[Review] Tomb of the Serpent King

Skerples recently released his free introductory adventure “Tomb Of The Serpent King”, a system independent tutorial dungeon. His idea was to write a dungeon that acts as tutorial for many of the tropes and bases of OSR style gaming. I ran it last weekends with a group of experienced roleplayers with low to medium dungeon experience. In my opinion Skerples succeeds, despite several flaws.

Background and Theme

As the name suggests, the module offers an ancient serpent-man graveyard to explore. It does not contain any extraordinaire ideas, but solidly executed dungeon-design. The included monsters follow a theme, influence the dungeon around them, and have a reason to be there. The author achieves all that without turning it into a bland one critter hacking exercise.

My main peeve are the traps, which spring rather suddenly—in those cases, I would prefer some more hints that danger is ahead.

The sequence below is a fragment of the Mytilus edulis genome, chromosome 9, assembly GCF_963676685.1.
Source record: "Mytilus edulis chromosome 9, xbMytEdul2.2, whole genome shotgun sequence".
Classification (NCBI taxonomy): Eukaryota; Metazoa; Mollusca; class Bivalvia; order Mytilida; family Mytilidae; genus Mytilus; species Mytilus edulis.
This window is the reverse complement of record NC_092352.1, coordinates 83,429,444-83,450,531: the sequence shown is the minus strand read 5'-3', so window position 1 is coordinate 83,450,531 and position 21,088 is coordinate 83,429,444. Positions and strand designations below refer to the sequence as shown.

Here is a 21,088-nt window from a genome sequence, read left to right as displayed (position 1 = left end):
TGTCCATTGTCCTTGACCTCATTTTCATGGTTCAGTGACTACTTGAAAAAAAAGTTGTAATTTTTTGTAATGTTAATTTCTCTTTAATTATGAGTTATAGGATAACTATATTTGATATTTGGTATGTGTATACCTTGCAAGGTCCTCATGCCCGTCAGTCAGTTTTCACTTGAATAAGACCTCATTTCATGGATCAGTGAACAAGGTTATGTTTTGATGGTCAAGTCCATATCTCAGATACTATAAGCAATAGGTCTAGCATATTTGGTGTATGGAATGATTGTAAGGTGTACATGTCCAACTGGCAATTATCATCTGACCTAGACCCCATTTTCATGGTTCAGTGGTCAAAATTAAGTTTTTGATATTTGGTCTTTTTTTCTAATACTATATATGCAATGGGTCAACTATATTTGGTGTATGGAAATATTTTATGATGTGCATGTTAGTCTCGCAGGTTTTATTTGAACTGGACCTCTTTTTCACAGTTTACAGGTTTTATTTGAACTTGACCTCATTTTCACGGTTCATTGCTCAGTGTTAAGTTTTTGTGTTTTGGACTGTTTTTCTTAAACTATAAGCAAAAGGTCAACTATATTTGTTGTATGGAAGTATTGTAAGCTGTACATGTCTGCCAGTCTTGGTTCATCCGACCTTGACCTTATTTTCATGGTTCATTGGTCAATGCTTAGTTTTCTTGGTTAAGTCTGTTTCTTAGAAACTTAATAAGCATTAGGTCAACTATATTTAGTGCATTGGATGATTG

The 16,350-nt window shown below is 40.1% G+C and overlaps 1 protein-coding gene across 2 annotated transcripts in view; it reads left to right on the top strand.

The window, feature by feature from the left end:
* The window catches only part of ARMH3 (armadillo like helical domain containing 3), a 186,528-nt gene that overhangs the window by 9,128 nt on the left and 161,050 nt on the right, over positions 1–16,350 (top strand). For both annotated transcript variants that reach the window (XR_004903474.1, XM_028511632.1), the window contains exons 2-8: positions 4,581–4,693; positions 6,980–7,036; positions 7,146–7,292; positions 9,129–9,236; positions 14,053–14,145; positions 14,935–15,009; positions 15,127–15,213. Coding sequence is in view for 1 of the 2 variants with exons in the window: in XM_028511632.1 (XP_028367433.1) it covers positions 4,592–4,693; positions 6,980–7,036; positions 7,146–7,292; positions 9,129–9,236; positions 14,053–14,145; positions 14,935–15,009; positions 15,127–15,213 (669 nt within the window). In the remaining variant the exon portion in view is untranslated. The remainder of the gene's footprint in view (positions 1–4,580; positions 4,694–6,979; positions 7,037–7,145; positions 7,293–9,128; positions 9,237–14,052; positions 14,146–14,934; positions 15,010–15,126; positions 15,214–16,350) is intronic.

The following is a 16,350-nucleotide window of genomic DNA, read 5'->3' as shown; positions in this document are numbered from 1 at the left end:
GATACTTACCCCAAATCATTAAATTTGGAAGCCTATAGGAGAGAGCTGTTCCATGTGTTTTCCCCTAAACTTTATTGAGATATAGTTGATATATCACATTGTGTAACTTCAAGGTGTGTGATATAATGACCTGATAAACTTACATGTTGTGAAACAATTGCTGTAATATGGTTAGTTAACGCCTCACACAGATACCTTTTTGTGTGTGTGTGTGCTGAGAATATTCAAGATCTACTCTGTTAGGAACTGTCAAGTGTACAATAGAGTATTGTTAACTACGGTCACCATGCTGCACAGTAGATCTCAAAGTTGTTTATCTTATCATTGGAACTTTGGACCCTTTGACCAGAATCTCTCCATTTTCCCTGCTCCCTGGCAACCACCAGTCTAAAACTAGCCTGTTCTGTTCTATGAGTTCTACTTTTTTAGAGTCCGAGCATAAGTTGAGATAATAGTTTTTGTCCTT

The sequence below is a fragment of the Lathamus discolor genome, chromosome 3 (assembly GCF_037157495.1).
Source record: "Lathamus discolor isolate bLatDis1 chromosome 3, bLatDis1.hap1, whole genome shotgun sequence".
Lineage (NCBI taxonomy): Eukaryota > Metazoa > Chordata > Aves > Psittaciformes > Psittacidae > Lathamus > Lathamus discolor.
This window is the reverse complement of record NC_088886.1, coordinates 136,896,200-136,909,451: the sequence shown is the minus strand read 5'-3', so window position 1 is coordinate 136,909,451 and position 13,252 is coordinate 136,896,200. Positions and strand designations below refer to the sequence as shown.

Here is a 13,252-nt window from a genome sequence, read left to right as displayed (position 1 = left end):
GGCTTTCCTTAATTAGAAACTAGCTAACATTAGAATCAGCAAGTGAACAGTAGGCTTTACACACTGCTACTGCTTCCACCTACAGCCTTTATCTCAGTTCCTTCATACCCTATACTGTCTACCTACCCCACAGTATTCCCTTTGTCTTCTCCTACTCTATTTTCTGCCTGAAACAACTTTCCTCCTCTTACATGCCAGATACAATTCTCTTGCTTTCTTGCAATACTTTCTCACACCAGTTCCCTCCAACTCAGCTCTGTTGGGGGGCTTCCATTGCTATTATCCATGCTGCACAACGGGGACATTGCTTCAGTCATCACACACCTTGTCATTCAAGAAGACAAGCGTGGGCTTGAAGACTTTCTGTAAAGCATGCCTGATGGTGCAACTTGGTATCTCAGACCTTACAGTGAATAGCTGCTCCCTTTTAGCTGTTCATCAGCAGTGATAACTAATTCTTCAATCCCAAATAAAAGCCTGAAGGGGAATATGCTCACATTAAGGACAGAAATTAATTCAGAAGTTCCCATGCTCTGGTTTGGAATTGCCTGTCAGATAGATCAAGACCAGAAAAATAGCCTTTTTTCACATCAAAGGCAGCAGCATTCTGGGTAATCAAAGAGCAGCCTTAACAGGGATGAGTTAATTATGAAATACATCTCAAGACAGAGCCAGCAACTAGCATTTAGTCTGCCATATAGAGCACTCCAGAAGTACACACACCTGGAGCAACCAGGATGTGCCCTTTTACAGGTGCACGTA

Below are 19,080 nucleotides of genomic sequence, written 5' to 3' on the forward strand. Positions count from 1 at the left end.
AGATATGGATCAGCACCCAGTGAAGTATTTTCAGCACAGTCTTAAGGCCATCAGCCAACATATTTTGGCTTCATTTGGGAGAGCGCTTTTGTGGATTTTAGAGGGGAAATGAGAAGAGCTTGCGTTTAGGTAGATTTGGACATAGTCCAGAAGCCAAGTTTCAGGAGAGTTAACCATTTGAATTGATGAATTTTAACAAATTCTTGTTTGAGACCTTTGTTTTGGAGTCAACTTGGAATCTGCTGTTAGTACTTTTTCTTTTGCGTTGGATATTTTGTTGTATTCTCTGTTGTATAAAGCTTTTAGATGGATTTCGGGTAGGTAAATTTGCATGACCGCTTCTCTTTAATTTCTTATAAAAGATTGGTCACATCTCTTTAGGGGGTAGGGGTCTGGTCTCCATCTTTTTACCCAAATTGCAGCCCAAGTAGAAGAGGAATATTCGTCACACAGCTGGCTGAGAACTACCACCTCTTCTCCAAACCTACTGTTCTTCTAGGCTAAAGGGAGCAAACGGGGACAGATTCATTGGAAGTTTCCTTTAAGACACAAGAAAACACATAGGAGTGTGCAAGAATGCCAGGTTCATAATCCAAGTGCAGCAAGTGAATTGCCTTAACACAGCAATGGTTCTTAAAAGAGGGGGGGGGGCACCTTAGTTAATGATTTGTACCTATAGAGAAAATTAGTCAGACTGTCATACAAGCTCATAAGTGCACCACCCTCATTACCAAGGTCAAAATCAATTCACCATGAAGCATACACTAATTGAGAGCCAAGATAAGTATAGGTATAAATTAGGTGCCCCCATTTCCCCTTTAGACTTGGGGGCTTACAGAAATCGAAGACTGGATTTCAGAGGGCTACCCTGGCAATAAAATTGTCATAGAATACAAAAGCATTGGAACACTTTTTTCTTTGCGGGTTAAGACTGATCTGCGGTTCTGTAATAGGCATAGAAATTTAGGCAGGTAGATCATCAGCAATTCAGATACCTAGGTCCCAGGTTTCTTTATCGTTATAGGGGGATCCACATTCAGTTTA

Also, I would have wished for more bizarre contents in the lich’s labratory for the players to interact with.

Layout and Illustration

The layout is a two column layout directly out of the world’s most favoured text processor. Pictures and map look nice, but they are not particularly useful. The picture just offer some eye-candy without highlighting parts of the module. The map is solid as well, but does not offer any information in regard to the thematic areas or contents as described in the dungeon.


The module is badly organized. For example, there is one room that includes a treasure and a trap. To reach the treasure, one has to pass the trap. Nonetheless, the treasure is described first, the trap only afterwards. For each dungeon section, the GM has to juggle between two chapters: room descriptions, and the Quick Reference (plus, the thematic area overview in several cases, also the monster section).


From a player’s perspective, the dungeon succeeds. It does offer a fun game without straining the suspension of disbelief to much. One does indeed learn most of the dungeon tropes, and how to properly interact with them.

From a GM’s perspective, the dungeon requires much more attention than its plain vanilla content warrants. The adventure completely fails in its attempt to teach how to organize a dungeon to make it easily accessible during play.

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